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Why We Can’t Wait For Real Software Patent Reform

David Kappos runs the United States Patent and Trademark Office. On Tuesday he gave a speech at the Center for American Progress where he gave a full throated defense of software patents. Here is a link to a pretty good article on the speech: http://arstechnica.com/tech-policy/2012/11/us-patent-chief-to-software-patent-critics-give-it-a-rest-already/

What really got me going after reading the article was this quote: “Give it a rest already. Give the AIA [America Invents Act] a chance to work. Give it a chance to even get started.”

Mr. Kappos is dead wrong. Software patents are stifling innovation and the law must be changed now to allow developers to create software without fear of patent infringement lawsuits from patent trolls.

In today’s world, open source software projects fuel the most important innovations in technology. Software patents issued before cloud computing even existed are being used by patent trolls to attack legitimate and important open source development projects. When defending a patent lawsuit costs upwards of $4 million, very few companies can afford to defend these suits, so they settle or go out of business. It is shameful that our legal system allows this. No other country has this problem. We are putting ourselves at a competitive disadvantage.

As for the facts that Mr. Kappos wants us to look at before we criticize, a Boston University study by Bessen and Meurer estimated that the direct costs of patent assertions from non-practicing entities (NPEs), or patent trolls, totaled about $29 billion in 2011, up from $7 billion in 2005.

For David Kappos to tell us that we should shut up and wait for the America Invents Act to work is not acceptable. Let’s solve the problem. Developing, distributing or running a program on an ordinary computer should not constitute patent infringement. This article by Richard Stallman in Wired makes the case.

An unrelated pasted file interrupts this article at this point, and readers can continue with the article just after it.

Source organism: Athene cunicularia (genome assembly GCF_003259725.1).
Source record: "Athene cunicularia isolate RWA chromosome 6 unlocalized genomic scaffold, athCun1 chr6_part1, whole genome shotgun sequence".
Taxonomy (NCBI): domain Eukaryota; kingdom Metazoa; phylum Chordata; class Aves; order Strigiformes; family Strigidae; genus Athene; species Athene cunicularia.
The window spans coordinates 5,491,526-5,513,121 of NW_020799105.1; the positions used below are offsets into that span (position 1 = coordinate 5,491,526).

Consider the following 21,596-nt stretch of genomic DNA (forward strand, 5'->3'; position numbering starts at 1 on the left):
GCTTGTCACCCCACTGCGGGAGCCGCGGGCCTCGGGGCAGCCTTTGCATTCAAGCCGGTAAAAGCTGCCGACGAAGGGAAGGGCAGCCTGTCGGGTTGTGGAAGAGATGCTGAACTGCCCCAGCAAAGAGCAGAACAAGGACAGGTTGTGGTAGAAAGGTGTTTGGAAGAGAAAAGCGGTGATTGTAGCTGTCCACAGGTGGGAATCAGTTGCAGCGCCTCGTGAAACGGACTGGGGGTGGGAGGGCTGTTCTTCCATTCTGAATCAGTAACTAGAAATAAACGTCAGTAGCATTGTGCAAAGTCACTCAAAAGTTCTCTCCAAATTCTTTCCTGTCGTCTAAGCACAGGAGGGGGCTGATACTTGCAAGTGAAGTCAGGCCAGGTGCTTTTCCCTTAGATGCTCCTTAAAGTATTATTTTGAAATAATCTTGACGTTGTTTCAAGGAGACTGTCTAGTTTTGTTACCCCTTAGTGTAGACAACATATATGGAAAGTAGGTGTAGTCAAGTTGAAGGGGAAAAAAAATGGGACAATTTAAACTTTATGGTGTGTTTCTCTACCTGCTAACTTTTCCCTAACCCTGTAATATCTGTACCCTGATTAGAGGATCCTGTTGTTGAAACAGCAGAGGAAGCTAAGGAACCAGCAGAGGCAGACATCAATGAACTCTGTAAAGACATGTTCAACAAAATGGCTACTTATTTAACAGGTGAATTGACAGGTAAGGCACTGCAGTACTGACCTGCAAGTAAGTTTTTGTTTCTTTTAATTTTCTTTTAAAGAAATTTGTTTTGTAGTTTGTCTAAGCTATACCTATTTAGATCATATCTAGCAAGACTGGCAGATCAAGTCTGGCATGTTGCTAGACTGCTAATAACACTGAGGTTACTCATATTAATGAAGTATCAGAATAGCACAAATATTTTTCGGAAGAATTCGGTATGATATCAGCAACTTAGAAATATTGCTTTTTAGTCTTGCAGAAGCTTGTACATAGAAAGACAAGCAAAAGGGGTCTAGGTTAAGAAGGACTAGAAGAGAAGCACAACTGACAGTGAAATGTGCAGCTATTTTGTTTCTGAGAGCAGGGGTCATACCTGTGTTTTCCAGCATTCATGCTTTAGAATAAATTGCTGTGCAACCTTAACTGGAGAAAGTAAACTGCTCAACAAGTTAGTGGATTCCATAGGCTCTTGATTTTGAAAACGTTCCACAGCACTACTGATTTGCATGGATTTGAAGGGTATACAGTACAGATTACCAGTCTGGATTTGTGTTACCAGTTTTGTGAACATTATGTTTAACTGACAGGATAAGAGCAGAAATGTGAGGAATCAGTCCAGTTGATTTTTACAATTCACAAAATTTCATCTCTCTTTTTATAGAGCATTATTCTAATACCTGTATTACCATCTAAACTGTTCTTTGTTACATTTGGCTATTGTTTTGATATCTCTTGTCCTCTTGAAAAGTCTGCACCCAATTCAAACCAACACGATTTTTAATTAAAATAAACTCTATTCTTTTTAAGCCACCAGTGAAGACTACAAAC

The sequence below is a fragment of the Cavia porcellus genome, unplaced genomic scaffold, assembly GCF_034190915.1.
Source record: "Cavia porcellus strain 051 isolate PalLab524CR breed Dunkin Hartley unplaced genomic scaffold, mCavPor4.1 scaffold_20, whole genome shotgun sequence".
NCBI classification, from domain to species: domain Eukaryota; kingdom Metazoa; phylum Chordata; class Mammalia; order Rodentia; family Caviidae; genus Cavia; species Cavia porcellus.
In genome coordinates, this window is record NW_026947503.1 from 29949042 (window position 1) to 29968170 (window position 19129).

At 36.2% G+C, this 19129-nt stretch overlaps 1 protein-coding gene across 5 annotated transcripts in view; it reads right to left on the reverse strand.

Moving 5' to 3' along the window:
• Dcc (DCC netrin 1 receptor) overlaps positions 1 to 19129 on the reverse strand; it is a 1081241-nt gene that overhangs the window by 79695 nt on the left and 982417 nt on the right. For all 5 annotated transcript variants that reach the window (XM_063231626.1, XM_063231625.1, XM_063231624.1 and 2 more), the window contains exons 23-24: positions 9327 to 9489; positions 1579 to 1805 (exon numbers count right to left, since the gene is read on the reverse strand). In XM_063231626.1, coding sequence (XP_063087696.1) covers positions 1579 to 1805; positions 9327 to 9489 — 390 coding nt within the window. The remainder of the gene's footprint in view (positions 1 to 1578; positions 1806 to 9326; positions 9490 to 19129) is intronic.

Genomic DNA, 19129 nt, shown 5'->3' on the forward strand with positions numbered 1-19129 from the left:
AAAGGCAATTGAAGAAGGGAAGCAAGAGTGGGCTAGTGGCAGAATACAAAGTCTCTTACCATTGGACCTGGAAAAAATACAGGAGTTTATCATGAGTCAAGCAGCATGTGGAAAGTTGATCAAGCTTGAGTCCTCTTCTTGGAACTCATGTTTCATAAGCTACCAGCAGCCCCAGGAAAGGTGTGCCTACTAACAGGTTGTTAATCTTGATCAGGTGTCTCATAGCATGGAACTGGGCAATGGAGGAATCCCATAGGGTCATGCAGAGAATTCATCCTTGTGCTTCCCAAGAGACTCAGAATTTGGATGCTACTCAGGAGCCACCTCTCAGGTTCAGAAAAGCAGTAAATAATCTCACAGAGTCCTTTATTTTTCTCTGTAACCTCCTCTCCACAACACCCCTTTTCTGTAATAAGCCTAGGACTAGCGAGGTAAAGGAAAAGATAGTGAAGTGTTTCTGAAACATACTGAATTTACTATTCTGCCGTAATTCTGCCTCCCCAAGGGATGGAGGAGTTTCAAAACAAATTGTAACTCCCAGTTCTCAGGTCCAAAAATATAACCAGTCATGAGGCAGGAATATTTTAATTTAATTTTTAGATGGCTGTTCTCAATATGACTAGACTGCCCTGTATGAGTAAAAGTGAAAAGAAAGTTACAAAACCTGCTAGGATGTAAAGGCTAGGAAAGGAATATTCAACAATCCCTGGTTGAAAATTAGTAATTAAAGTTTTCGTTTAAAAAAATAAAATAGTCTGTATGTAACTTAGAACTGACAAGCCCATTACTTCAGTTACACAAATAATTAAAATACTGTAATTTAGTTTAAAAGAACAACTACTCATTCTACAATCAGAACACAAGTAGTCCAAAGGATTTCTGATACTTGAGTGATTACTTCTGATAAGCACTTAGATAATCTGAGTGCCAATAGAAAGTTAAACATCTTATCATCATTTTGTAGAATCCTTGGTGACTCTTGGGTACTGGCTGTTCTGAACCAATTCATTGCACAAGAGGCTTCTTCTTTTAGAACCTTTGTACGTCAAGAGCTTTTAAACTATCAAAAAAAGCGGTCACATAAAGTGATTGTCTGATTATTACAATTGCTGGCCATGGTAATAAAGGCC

To help in the fight against patent trolls we recently launched a job on Elance (sign-in required) for the documentation of solutions developed in the OpenStack community. We hope to keep these fundamental cloud computing technologies open and publicly available for everyone to use, including our competitors. We also hope this will help keep these technologies out of the claws of patent trolls.

About the Author

This is a post written and contributed by Alan Schoenbaum.

Alan Schoenbaum is Special Counsel for Rackspace.

Prior to joining Rackspace in 2005, he was a partner at Akin Gump Strauss Hauer & Feld LLP in San Antonio, Texas. Alan has more than 25 years of experience in corporate and securities law and mergers and acquisitions. Throughout his legal career he has represented public and private growth companies, venture capital funds and their portfolio companies. Alan received his B.A. in English and his law degree from the University of Texas at Austin.


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